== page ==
Files and Data Bases

Universidad Carlos III de Madrid

Course Description

  • Course Name

    Files and Data Bases

  • Host University

    Universidad Carlos III de Madrid

  • Location

    Madrid, Spain

  • Area of Study

    Computer Engineering, Computer Science

  • Language Level

    Taught In English

  • Prerequisites


    - Programming
    - Algorithms and Data Structures
    - Computer Structure

  • Course Level Recommendations


    ISA offers course level recommendations in an effort to facilitate the determination of course levels by credential evaluators.We advice each institution to have their own credentials evaluator make the final decision regrading course levels.

    Hours & Credits

  • ECTS Credits

  • Recommended U.S. Semester Credits
  • Recommended U.S. Quarter Units
  • Overview

    Files and data bases (218 - 13881)
    Study: Bachelor in Informatics Engineering
    Semester 2/Spring Semester
    2nd Year Course/Lower Division

    Students are expected to have completed:

    - Programming
    - Algorithms and Data Structures
    - Computer Structure

    Compentences and Skills that will be Acquired and Learning Results:

    This course aim is to understand the need of secondary storage, to learn the wide diversity of solutions and to become skilled at choosing and implementing the most appropriate in each case.
    Agenda will cover the physical level from elementary to the Relational Model for database management. To achieve these objectives, the student must acquire a set of generic capabilities, knowledge, skills and attitudes.

    1.- Cross/Generic Capabilities
    - Analysis and synthesis abilities (PO a)
    - Organize and plan abilities
    - Troubleshooting (PO c, e)
    - Teamwork (PO d)
    - Ability to apply knowledge in practice (PO c, e, k)
    2.- Specific Capabilities
    - Cognitive (Knowledge) (PO a)
    - Fundamentals of Databases
    - Basic File Structures
    - Relational Data Model
    - Procedural/Instrumental (Know how) (PO a, b, c, e, g, k)
    - Abstraction and design of an information system using the Relational Model
    - Use of tools provided by RDBMS for creating, operating and controlling DB
    - Develop and implement tests for proving correctness and benefits of a database design.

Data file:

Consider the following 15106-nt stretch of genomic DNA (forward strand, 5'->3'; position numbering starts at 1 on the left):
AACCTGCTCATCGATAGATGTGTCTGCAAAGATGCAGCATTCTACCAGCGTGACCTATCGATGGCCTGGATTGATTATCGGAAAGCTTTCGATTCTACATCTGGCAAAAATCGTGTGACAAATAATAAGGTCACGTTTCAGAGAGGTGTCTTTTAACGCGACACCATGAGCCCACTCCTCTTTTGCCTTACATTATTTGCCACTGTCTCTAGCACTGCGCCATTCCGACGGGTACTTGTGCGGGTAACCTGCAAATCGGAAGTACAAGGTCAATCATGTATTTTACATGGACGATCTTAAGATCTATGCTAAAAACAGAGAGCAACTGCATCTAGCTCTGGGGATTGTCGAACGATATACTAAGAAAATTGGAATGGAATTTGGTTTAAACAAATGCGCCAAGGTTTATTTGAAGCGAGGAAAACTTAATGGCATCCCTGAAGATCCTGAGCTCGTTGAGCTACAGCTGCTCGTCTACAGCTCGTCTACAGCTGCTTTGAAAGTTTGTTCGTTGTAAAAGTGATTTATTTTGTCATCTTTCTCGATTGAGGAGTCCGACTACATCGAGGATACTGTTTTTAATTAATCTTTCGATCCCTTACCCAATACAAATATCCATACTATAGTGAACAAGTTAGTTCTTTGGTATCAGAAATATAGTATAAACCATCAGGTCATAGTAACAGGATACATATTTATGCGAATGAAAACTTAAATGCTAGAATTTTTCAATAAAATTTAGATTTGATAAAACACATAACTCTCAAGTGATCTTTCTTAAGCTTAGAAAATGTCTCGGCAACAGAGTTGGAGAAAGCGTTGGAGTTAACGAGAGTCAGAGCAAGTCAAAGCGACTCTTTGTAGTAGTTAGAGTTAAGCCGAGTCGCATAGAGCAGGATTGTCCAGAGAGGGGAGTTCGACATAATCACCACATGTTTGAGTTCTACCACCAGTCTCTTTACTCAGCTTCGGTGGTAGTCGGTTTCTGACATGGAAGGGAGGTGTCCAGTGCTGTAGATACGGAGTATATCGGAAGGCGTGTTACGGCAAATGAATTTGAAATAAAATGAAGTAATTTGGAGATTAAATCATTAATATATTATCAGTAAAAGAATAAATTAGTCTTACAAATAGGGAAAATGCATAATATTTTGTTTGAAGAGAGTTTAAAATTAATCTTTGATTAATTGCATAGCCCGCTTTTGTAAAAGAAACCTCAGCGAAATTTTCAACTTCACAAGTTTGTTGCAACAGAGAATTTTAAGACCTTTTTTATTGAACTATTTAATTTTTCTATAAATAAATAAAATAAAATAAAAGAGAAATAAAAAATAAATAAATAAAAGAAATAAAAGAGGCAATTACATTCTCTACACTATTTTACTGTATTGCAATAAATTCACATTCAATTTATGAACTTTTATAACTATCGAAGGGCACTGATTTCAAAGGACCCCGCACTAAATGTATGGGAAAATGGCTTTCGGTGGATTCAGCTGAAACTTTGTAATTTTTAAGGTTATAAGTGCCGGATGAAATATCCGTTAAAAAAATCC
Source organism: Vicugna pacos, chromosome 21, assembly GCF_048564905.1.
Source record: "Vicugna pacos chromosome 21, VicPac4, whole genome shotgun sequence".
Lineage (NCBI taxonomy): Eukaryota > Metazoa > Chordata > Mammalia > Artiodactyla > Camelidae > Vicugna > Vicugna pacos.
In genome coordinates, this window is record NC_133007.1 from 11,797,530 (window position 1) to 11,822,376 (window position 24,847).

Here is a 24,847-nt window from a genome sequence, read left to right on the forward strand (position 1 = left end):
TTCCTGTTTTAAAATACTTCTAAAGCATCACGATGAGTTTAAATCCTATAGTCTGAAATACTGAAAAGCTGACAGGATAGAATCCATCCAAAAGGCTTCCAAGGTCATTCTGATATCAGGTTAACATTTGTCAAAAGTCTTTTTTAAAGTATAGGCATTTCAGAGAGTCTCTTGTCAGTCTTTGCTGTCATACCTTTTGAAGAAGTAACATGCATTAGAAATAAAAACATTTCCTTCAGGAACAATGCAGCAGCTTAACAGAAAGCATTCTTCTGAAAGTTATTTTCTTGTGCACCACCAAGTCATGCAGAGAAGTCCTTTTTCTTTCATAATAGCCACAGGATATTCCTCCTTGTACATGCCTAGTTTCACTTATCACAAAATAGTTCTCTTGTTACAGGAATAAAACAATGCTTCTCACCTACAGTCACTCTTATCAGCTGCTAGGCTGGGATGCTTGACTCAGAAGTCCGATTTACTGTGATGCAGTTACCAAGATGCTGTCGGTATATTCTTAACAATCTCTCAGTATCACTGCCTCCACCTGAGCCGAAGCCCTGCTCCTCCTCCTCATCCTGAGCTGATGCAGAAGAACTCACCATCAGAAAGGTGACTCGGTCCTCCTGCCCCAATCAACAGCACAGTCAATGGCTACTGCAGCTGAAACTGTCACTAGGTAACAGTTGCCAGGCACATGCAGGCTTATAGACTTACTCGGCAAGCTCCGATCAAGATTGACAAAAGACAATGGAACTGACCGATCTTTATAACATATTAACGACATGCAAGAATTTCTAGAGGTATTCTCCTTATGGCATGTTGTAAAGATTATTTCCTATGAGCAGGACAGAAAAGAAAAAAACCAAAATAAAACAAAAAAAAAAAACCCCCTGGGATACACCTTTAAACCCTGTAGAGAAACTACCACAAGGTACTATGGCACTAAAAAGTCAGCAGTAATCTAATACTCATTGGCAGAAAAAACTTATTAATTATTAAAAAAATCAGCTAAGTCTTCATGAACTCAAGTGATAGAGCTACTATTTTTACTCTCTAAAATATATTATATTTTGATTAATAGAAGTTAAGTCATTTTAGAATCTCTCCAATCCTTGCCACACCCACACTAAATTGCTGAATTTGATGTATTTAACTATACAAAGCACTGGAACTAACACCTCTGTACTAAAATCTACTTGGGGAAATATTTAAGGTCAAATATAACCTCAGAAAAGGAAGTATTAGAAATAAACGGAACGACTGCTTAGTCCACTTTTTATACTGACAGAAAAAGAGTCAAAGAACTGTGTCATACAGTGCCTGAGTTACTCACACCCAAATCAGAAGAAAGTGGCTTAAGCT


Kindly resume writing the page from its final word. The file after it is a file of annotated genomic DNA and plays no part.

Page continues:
- Plan and manage adequate physical organizations for an information system
    - Implementing File Structures (on RDBMS and prog. languages)
    - Evaluate the performance of diverse physical structures
    - Attitudinal (To be) (PO c, i)
    - Ability to create designs (creativity)
    - Concerns about the effectiveness
    - Concerns about the efficiency
    - To discuss and clarify the diverse solutions to a problem

    The aimed competences are of diverse type: basic (CB2), general (CG1, CG2, CG3, CGB4) and specific (CECRI5, CECRI7, CECRI12, CECRI13).

    Description of Contents: Course Description

    The descriptors associated with the subject are: File structures serial, sequential, hashed and indexed. Multidimensional access. Relational Data Model. Database Management Systems for Relational Databases. SQL database language: definition and manipulation.

    The program features the following agenda:

    ITEM 1. Introduction to Data Bases
    Storage and Files: Physical vs. Logical focuses
    Definition of Database

    ITEM 2. The Relational Statics
    Elements of the Relational Model. Description and notation.
    Inherent vs. Semantic Constraints

    ITEM 3. The Relational Dynamics
    Relational Algebra
    Data Manipulation through SQL

    ITEM 4. Advanced Relational

    ITEM 5. Introduction and Basic Concepts
    File Design. Goals of Physical Design.
    Selection vs. Location

    ITEM 6. Base Structures
    Basic structures: Serial and Sequential

    ITEM 7. Auxiliary Structures
    Indexed Organization